Tuesday, April 7, 2015

Don't get pwned by a former service provider

When establishing a business - to - business relationship, don't forget to specify what happens to information when the business relationship ends.
The growth of the Internet from a novel idea into a business necessity created a new market for online service providers. Large corporations have the resources to run their own web servers and to hire professional staff to keep them running well and (hopefully) secure. When you run a small business though - and in particular, a business that is not in a computer technology field - more often than not you are dependent on third parties to provide such services. If your company is in the business of collecting and disposing of garbage, you might expect to invest heavily in trucks and landfill property. A company web site through which to offer online bill payment may not be at the top of your in-house priority list.

There's absolutely nothing wrong with that.Why try to be something you are not? Doing what you do, well, and paying someone else to do the rest can be an effective business model. Alas, outsourcing isn't (or at least shouldn't be) a "choose someone and forget about it" decision.


In December 2014, I was updating some passwords and happened upon an outdated link in my password manager. Lastpass remembers not only the username and password for various websites, but also the exact link to the last-known login page. In this case, my trash service had moved to a new company for billing, but Lastpass still pointed to the previous location. The same principle would apply if I had saved a bookmark to the billing page. Ordinarily that wouldn't be a problem - either the business would set up a redirect to the new page, or an invoice or bill might state the new URL. In this case, I followed the link to my trash service, and to my surprise saw this:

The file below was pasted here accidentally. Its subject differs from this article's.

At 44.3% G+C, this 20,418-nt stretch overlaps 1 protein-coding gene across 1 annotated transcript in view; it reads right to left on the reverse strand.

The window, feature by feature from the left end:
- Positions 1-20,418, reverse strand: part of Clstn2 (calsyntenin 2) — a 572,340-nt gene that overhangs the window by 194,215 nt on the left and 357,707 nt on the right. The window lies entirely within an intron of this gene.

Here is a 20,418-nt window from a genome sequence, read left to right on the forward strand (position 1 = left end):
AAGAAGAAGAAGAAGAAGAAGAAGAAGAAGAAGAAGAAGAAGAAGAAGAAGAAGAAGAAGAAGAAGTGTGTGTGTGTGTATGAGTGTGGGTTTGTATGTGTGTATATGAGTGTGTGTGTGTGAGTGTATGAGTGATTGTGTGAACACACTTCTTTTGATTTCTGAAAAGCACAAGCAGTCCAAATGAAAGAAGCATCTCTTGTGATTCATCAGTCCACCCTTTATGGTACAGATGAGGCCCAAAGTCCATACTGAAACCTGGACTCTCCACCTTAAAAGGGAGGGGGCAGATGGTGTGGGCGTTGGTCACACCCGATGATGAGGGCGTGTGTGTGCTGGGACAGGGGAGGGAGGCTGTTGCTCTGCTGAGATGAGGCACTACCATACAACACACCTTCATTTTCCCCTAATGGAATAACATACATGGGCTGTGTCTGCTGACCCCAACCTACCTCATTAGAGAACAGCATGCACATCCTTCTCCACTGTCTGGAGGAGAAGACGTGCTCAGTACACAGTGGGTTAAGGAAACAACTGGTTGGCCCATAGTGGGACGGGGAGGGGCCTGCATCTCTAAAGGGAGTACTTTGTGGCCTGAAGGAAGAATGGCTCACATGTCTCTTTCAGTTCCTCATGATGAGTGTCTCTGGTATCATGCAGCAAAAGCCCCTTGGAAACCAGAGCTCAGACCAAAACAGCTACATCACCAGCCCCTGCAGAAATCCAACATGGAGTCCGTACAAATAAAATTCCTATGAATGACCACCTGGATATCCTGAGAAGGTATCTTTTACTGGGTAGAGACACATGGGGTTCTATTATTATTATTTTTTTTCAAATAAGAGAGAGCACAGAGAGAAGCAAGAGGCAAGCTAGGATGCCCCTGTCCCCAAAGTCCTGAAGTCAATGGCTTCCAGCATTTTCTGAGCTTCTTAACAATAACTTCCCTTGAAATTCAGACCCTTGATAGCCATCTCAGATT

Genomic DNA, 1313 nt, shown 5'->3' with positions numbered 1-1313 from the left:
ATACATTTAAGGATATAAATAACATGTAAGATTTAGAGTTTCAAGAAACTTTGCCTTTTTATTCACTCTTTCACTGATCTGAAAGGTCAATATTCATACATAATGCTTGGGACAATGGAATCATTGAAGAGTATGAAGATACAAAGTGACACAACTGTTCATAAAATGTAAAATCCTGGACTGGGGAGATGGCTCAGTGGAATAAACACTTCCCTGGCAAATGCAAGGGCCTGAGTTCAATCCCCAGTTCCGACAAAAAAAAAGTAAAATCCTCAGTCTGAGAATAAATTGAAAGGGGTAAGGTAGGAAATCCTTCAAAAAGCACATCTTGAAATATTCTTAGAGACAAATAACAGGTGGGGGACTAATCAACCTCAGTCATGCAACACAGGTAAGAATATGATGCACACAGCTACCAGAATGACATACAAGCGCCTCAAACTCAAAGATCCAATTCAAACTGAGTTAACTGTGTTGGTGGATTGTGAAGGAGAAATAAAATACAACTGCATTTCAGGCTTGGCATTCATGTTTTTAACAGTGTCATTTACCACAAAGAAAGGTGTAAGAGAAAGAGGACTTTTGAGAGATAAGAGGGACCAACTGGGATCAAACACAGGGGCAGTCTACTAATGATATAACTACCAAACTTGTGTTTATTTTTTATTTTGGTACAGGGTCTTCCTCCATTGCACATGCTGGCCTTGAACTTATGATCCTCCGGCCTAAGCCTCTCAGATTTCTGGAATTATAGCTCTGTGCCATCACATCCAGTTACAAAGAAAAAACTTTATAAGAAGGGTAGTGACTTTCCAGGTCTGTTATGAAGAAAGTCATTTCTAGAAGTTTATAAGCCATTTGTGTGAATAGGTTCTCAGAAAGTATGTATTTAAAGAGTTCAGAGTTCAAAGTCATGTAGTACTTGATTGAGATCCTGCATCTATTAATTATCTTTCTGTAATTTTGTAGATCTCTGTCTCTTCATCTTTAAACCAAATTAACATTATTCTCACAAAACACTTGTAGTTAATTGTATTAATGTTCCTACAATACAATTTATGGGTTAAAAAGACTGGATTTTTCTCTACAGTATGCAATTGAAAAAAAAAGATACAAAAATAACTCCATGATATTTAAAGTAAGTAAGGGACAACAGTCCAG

Instead of the billing application, the URL shows a list of files and directories

That can't be good.


As an application hosting service, you almost never want to enable "directory traversal," the ability for an Internet guest to access your raw files and directories. You want to control what the end user sees - you want them to see a web page or a login screen, something that gives the customer confidence in your web application. You also want to guide them through your online content, rather than having to hunt through a long list of confusing options.

As a seasoned IT administrator and security practitioner, this screen has a different meaning to me. It tells me that the company missed a pretty basic configuration step, and thus may well have made other security mistakes. In one glance I have a good idea who else uses this hosting provider. More damaging, I see a few files that are of great interest to me.


DMWebEcova.zip catches my attention. I don't know what it is, but a 3 megabyte zip archive has the potential to contain valuable information. The same is true of DesertMicroQS.exe. The App_Data folder is a common catch-all location for application data on a Microsoft Windows server and might contain any number of things ... perhaps Outlook .OST and .PST files, the email archives that were so embarrassing to certain individuals at Sony. Scrolling down, I see web.config and global.inc, configuration files common to Microsoft web applications (known as ASP and .NET). The latter file in particular often holds login credentials for databases.


Following the links into the folders, most open into client websites or demo sites - things one would expect to be publicly available. But one folder contains this:


.pem files contain a type of encryption certificate - something you want to keep private.